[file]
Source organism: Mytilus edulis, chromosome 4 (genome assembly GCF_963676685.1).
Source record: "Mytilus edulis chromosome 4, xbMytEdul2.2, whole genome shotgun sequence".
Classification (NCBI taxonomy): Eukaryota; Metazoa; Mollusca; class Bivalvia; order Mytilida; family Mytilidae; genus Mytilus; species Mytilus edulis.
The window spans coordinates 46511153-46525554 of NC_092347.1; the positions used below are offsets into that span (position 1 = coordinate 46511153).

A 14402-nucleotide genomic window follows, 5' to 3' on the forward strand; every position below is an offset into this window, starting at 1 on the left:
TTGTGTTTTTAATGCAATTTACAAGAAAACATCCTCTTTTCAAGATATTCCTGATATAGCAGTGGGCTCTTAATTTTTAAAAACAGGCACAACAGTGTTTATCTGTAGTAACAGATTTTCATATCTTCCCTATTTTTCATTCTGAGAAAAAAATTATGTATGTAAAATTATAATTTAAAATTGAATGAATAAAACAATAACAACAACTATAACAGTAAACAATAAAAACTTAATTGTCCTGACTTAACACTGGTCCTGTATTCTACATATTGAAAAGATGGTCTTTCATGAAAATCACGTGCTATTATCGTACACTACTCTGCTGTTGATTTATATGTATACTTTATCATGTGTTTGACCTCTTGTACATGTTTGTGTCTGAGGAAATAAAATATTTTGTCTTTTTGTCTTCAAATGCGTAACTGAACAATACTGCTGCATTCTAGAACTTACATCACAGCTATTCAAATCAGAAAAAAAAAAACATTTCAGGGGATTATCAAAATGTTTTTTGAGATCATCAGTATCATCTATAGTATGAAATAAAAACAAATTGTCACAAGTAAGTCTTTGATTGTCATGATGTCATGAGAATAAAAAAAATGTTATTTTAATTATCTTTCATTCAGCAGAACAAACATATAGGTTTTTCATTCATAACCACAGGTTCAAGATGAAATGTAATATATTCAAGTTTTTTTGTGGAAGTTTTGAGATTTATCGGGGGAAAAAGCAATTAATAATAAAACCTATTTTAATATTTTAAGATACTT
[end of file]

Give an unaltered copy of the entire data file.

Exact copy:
Source organism: Mytilus edulis, chromosome 4 (genome assembly GCF_963676685.1).
Source record: "Mytilus edulis chromosome 4, xbMytEdul2.2, whole genome shotgun sequence".
Classification (NCBI taxonomy): Eukaryota; Metazoa; Mollusca; class Bivalvia; order Mytilida; family Mytilidae; genus Mytilus; species Mytilus edulis.
The window spans coordinates 46511153-46525554 of NC_092347.1; the positions used below are offsets into that span (position 1 = coordinate 46511153).

A 14402-nucleotide genomic window follows, 5' to 3' on the forward strand; every position below is an offset into this window, starting at 1 on the left:
TTGTGTTTTTAATGCAATTTACAAGAAAACATCCTCTTTTCAAGATATTCCTGATATAGCAGTGGGCTCTTAATTTTTAAAAACAGGCACAACAGTGTTTATCTGTAGTAACAGATTTTCATATCTTCCCTATTTTTCATTCTGAGAAAAAAATTATGTATGTAAAATTATAATTTAAAATTGAATGAATAAAACAATAACAACAACTATAACAGTAAACAATAAAAACTTAATTGTCCTGACTTAACACTGGTCCTGTATTCTACATATTGAAAAGATGGTCTTTCATGAAAATCACGTGCTATTATCGTACACTACTCTGCTGTTGATTTATATGTATACTTTATCATGTGTTTGACCTCTTGTACATGTTTGTGTCTGAGGAAATAAAATATTTTGTCTTTTTGTCTTCAAATGCGTAACTGAACAATACTGCTGCATTCTAGAACTTACATCACAGCTATTCAAATCAGAAAAAAAAAAACATTTCAGGGGATTATCAAAATGTTTTTTGAGATCATCAGTATCATCTATAGTATGAAATAAAAACAAATTGTCACAAGTAAGTCTTTGATTGTCATGATGTCATGAGAATAAAAAAAATGTTATTTTAATTATCTTTCATTCAGCAGAACAAACATATAGGTTTTTCATTCATAACCACAGGTTCAAGATGAAATGTAATATATTCAAGTTTTTTTGTGGAAGTTTTGAGATTTATCGGGGGAAAAAGCAATTAATAATAAAACCTATTTTAATATTTTAAGATACTT